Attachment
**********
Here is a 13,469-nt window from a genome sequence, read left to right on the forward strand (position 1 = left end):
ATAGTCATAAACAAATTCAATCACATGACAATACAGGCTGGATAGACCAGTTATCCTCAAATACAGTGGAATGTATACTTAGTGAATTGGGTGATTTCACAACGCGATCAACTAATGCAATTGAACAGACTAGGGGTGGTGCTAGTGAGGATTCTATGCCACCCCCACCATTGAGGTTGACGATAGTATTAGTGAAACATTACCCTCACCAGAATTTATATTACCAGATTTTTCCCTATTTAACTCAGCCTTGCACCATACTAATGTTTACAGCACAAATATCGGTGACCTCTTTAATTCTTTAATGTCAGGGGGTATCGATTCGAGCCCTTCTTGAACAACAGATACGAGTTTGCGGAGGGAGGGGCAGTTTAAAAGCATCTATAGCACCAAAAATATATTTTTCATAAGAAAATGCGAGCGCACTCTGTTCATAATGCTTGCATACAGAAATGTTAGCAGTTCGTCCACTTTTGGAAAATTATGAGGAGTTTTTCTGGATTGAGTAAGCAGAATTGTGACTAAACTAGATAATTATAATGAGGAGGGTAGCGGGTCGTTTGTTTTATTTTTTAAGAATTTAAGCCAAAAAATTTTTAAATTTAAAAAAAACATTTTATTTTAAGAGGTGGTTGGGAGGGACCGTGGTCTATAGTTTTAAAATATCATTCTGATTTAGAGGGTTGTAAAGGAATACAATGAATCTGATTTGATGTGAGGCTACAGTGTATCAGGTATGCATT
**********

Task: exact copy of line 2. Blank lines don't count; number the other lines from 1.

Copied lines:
ATAGTCATAAACAAATTCAATCACATGACAATACAGGCTGGATAGACCAGTTATCCTCAAATACAGTGGAATGTATACTTAGTGAATTGGGTGATTTCACAACGCGATCAACTAATGCAATTGAACAGACTAGGGGTGGTGCTAGTGAGGATTCTATGCCACCCCCACCATTGAGGTTGACGATAGTATTAGTGAAACATTACCCTCACCAGAATTTATATTACCAGATTTTTCCCTATTTAACTCAGCCTTGCACCATACTAATGTTTACAGCACAAATATCGGTGACCTCTTTAATTCTTTAATGTCAGGGGGTATCGATTCGAGCCCTTCTTGAACAACAGATACGAGTTTGCGGAGGGAGGGGCAGTTTAAAAGCATCTATAGCACCAAAAATATATTTTTCATAAGAAAATGCGAGCGCACTCTGTTCATAATGCTTGCATACAGAAATGTTAGCAGTTCGTCCACTTTTGGAAAATTATGAGGAGTTTTTCTGGATTGAGTAAGCAGAATTGTGACTAAACTAGATAATTATAATGAGGAGGGTAGCGGGTCGTTTGTTTTATTTTTTAAGAATTTAAGCCAAAAAATTTTTAAATTTAAAAAAAACATTTTATTTTAAGAGGTGGTTGGGAGGGACCGTGGTCTATAGTTTTAAAATATCATTCTGATTTAGAGGGTTGTAAAGGAATACAATGAATCTGATTTGATGTGAGGCTACAGTGTATCAGGTATGCATT